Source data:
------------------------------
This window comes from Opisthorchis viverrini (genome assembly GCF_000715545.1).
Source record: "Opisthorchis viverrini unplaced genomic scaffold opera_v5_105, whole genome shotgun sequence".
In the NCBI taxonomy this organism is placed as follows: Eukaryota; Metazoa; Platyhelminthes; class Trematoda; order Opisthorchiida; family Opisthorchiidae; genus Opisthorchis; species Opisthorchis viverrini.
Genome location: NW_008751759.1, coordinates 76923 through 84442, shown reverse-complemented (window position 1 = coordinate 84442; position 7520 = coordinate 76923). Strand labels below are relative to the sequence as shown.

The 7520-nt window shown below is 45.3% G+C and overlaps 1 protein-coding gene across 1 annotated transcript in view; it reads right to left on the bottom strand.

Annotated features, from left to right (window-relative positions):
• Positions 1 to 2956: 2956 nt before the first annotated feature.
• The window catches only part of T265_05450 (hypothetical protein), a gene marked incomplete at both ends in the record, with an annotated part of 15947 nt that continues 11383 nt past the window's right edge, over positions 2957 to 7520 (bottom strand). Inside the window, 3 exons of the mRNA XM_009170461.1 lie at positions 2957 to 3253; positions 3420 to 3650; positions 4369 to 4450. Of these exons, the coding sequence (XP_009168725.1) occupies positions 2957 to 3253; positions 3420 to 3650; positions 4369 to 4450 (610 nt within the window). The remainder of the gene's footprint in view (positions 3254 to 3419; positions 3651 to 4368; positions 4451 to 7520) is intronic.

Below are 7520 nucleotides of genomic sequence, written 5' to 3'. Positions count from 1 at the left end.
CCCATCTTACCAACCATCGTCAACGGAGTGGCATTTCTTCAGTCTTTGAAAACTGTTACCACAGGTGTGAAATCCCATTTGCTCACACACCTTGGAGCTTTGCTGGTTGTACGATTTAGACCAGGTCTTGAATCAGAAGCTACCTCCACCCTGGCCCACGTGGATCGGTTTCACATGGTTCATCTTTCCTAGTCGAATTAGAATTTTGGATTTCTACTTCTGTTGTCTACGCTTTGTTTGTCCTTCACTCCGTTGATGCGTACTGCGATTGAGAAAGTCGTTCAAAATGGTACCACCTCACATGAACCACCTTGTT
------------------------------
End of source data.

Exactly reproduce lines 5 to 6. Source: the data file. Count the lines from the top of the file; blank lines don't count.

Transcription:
The 7520-nt window shown below is 45.3% G+C and overlaps 1 protein-coding gene across 1 annotated transcript in view; it reads right to left on the bottom strand.

Annotated features, from left to right (window-relative positions):